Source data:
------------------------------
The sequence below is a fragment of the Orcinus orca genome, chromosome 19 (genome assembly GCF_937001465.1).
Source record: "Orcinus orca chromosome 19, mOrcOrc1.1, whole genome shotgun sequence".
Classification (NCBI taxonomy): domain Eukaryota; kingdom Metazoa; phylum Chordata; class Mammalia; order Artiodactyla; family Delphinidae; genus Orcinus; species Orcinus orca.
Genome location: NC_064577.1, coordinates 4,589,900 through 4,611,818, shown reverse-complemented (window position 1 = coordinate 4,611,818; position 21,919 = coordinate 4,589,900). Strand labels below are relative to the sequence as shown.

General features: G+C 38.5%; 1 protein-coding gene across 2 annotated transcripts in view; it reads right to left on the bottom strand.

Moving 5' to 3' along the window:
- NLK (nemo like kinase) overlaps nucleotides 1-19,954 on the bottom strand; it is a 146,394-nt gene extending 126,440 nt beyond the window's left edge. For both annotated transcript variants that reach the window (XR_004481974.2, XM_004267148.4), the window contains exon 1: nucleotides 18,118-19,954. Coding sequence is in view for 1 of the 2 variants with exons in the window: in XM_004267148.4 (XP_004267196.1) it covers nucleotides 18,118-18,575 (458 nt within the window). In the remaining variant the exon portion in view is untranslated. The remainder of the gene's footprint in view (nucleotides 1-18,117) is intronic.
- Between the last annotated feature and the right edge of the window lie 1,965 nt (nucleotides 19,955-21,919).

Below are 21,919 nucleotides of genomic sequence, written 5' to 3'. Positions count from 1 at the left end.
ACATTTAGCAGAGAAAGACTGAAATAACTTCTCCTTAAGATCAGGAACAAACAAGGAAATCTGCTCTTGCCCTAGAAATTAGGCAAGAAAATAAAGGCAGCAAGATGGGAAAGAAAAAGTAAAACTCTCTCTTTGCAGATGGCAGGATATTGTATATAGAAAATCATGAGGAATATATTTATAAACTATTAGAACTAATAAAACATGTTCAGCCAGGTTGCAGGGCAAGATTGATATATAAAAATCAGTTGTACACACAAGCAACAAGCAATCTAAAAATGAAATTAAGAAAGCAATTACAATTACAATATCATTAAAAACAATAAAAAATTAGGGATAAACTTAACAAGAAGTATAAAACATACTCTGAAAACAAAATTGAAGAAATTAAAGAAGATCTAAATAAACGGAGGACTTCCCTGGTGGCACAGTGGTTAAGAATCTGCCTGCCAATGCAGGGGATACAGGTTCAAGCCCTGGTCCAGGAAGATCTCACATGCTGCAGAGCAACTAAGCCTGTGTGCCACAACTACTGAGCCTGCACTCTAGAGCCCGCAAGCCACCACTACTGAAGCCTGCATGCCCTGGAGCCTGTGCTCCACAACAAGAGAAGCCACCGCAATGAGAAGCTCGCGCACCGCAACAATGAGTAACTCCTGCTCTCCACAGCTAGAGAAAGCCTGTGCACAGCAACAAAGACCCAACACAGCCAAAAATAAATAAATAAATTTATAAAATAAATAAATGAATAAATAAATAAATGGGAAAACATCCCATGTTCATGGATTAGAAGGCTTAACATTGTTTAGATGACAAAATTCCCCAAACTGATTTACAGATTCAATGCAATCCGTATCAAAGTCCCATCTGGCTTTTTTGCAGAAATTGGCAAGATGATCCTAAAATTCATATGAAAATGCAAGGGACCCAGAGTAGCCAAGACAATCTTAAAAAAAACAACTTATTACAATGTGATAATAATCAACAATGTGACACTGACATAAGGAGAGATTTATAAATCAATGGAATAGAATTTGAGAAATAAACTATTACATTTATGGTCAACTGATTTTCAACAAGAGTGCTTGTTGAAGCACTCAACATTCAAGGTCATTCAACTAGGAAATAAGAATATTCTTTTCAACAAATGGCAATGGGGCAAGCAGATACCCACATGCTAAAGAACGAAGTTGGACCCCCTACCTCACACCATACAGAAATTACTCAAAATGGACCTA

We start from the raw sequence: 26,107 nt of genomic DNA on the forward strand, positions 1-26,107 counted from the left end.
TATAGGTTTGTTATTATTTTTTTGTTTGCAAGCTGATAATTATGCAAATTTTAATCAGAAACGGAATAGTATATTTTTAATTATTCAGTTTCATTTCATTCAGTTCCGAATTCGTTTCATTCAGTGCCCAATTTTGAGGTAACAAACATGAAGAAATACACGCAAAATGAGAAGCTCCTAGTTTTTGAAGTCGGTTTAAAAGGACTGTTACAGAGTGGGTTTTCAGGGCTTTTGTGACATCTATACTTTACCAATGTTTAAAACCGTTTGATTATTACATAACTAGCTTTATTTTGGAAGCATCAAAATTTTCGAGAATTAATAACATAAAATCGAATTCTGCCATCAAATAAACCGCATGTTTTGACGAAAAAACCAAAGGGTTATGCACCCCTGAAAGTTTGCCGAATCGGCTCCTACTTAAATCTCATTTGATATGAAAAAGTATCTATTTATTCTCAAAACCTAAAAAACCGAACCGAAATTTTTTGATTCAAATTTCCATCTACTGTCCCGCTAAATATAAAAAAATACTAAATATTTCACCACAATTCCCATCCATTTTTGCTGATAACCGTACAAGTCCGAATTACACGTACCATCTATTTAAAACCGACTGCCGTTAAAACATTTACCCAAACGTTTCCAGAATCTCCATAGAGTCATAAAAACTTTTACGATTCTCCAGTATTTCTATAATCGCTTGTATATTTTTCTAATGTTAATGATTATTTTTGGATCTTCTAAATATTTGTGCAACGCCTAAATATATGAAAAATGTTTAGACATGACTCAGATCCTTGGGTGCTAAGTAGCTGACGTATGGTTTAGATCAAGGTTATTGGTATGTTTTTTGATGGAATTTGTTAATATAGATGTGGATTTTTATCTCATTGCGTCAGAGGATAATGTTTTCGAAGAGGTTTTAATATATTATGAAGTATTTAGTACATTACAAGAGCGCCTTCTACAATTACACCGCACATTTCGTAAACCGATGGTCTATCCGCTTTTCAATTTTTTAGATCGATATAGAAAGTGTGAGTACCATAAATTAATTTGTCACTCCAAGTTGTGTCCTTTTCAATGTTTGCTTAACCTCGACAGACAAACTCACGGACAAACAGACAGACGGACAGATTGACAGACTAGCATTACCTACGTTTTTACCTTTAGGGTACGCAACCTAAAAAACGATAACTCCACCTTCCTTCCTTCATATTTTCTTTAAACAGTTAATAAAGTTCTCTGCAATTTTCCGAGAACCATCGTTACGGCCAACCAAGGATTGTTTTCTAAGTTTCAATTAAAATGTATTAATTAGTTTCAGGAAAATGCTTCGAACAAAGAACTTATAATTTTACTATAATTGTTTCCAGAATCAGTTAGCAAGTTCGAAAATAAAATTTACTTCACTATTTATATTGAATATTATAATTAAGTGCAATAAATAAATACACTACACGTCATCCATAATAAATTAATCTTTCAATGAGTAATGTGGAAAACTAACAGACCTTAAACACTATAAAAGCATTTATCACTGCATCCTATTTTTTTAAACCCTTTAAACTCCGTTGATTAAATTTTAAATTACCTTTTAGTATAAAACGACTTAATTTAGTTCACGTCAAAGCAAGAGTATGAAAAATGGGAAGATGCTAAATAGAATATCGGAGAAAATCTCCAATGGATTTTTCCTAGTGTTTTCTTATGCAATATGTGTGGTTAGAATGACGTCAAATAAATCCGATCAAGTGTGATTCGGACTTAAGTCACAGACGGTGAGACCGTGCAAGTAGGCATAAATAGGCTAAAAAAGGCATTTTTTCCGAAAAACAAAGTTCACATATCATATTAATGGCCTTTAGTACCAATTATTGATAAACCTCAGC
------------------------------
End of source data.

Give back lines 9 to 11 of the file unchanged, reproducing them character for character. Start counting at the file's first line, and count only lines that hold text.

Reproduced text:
Below are 21,919 nucleotides of genomic sequence, written 5' to 3'. Positions count from 1 at the left end.
ACATTTAGCAGAGAAAGACTGAAATAACTTCTCCTTAAGATCAGGAACAAACAAGGAAATCTGCTCTTGCCCTAGAAATTAGGCAAGAAAATAAAGGCAGCAAGATGGGAAAGAAAAAGTAAAACTCTCTCTTTGCAGATGGCAGGATATTGTATATAGAAAATCATGAGGAATATATTTATAAACTATTAGAACTAATAAAACATGTTCAGCCAGGTTGCAGGGCAAGATTGATATATAAAAATCAGTTGTACACACAAGCAACAAGCAATCTAAAAATGAAATTAAGAAAGCAATTACAATTACAATATCATTAAAAACAATAAAAAATTAGGGATAAACTTAACAAGAAGTATAAAACATACTCTGAAAACAAAATTGAAGAAATTAAAGAAGATCTAAATAAACGGAGGACTTCCCTGGTGGCACAGTGGTTAAGAATCTGCCTGCCAATGCAGGGGATACAGGTTCAAGCCCTGGTCCAGGAAGATCTCACATGCTGCAGAGCAACTAAGCCTGTGTGCCACAACTACTGAGCCTGCACTCTAGAGCCCGCAAGCCACCACTACTGAAGCCTGCATGCCCTGGAGCCTGTGCTCCACAACAAGAGAAGCCACCGCAATGAGAAGCTCGCGCACCGCAACAATGAGTAACTCCTGCTCTCCACAGCTAGAGAAAGCCTGTGCACAGCAACAAAGACCCAACACAGCCAAAAATAAATAAATAAATTTATAAAATAAATAAATGAATAAATAAATAAATGGGAAAACATCCCATGTTCATGGATTAGAAGGCTTAACATTGTTTAGATGACAAAATTCCCCAAACTGATTTACAGATTCAATGCAATCCGTATCAAAGTCCCATCTGGCTTTTTTGCAGAAATTGGCAAGATGATCCTAAAATTCATATGAAAATGCAAGGGACCCAGAGTAGCCAAGACAATCTTAAAAAAAACAACTTATTACAATGTGATAATAATCAACAATGTGACACTGACATAAGGAGAGATTTATAAATCAATGGAATAGAATTTGAGAAATAAACTATTACATTTATGGTCAACTGATTTTCAACAAGAGTGCTTGTTGAAGCACTCAACATTCAAGGTCATTCAACTAGGAAATAAGAATATTCTTTTCAACAAATGGCAATGGGGCAAGCAGATACCCACATGCTAAAGAACGAAGTTGGACCCCCTACCTCACACCATACAGAAATTACTCAAAATGGACCTA

We start from the raw sequence: 26,107 nt of genomic DNA on the forward strand, positions 1-26,107 counted from the left end.